The original cone 6 recipe, WCB, fires to a beautiful brilliant deep blue green (shown in column 2 of this Insight-live screen-shot). But it is crazing and settling badly in the bucket. The crazing is because of high KNaO (potassium and sodium from the high feldspar). The settling is because there is almost no clay. Adjustment 1 (column 3) eliminates the feldspar and sources Al2O3 from kaolin and KNaO from Frit 3110. The chemistry of the new chemistry is very close. To make that happen the amounts of other materials had to be juggled (you can click on any material to see what oxides it contributes). But the fired test reveals that this one, although very similar, is melting more (because the frit releases its oxide more readily than feldspar). Adjustment 2 (column 4) proposes a 10-part silica addition (to supply more SiO2). SiO2 is the glass former, the more a glaze will accept, the better. Silica is refractory so the glaze will run less. It will also fire more durable and be more resistant to leaching.
It seems logical (and convenient) to just say that the kiln does not care what materials source the oxides in a glaze melt. Li2O, CaO, Al2O3, SiO2 are oxides (there are about ten common ones). The kiln just melts everything and constructs the glaze from the ones available. Right? Wrong! Things get more complicated when frits are introduced. Frits are man-made glasses, they melt much more readily than raw materials like feldspar. Raw materials are often crystalline. Crystals put up a fuss when asked to melt, often holding on as long as they can and then suddenly melting. Frits soften over a range and they start melting early. To illustrate: These two glazes have the same chemistry. But the one on the left sources sodium and alumina (Na2O3, Al2O3) from the 48% feldspar present. The other sources these from a frit (only 30% is needed for the same amount of Na2O3). The remainder of the recipe has been juggled to match the other oxides. The frit version is crystallizing on cooling (further testament to how fluid the melt is). What has happened here is great. Why? First, the chemistry has not changed (fewer firing differences). The frit has no Al2O3, it is being sourced from kaolin instead, now the slurry does not settle like a rock. Even better, silica can be added until the melt flow matches (might be up to 20%). That will drop the thermal expansion and reduce crazing. The added SiO2 will add resistance leaching and add durability. Frits are great! But you need to know how to incorporate them into a recipe using a little glaze chemistry.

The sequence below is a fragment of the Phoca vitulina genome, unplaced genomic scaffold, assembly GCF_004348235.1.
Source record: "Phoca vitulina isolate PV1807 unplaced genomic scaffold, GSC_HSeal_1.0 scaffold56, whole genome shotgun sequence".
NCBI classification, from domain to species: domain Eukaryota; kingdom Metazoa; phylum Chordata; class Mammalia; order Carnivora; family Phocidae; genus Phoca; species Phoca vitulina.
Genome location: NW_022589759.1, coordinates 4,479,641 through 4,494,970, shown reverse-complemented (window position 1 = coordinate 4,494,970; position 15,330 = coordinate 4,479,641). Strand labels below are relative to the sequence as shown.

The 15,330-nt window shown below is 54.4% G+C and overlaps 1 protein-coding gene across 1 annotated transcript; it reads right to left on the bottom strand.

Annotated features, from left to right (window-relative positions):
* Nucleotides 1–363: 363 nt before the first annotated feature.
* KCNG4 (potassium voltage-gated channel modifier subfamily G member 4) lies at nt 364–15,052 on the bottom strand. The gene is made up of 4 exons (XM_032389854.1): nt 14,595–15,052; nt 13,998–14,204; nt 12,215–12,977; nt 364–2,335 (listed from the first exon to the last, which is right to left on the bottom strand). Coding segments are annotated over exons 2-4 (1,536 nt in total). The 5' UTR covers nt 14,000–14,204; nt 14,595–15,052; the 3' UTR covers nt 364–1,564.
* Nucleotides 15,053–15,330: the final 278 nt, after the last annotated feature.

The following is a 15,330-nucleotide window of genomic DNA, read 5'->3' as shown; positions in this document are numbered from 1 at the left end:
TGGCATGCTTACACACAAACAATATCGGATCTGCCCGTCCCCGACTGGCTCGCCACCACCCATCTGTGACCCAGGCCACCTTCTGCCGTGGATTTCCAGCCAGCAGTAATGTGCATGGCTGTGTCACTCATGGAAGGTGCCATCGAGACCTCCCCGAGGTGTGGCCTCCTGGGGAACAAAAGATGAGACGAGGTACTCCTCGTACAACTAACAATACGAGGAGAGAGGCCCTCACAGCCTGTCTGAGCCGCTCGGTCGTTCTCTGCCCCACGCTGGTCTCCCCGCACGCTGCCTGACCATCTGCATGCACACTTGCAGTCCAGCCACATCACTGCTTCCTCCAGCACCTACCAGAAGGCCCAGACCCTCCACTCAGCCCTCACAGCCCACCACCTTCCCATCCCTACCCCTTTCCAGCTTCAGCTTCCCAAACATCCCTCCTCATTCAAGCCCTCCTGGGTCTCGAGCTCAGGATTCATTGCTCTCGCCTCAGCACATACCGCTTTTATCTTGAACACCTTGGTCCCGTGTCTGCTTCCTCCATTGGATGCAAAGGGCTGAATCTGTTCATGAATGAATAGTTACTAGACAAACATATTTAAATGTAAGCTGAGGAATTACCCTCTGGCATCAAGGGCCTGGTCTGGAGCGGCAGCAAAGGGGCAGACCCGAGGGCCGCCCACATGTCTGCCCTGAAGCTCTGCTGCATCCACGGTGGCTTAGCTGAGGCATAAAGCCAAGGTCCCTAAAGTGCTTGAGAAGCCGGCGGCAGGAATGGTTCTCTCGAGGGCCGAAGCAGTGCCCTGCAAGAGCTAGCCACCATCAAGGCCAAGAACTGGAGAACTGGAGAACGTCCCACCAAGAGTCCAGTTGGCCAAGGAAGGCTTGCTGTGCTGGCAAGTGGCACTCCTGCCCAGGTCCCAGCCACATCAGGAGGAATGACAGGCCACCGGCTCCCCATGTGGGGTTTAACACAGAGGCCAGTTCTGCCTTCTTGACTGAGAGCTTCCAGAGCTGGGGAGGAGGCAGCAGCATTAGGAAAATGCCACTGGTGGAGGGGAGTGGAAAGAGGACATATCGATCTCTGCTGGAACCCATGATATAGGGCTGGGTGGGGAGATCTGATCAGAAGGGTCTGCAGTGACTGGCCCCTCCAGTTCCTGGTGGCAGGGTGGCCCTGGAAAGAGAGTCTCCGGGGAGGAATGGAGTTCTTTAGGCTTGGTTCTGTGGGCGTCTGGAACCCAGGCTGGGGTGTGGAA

Frits are used in ceramic glazes for a wide range of reasons. They are man-made materials of controlled chemistry with many advantages or raw materials.
Glaze chemistry is the study of how the oxide chemistry of glazes relates to the way they fire. It accounts for color, surface, hardness, texturem, melting temperature, thermal expansion, etc.
Ceramic glazes can leach heavy metals into food and drink. This subject is not complex, there are many things anyone can do to deal with this issue
|Materials||Ferro Frit 3110|
|Oxides||SiO2 - Silicon Dioxide, Silica|
|Oxides||KNaO - Potassium/Sodium Oxides|
Glaze is excessively runny on firing
Where Do I Start?
Break your addiction to online recipes that don't work. Get control. Learn why glazes fire as they do. Why each material is used. Some chemistry. How to create perfect dipping and drying properties. Be empowered. Adjust recipes with issues rather than sta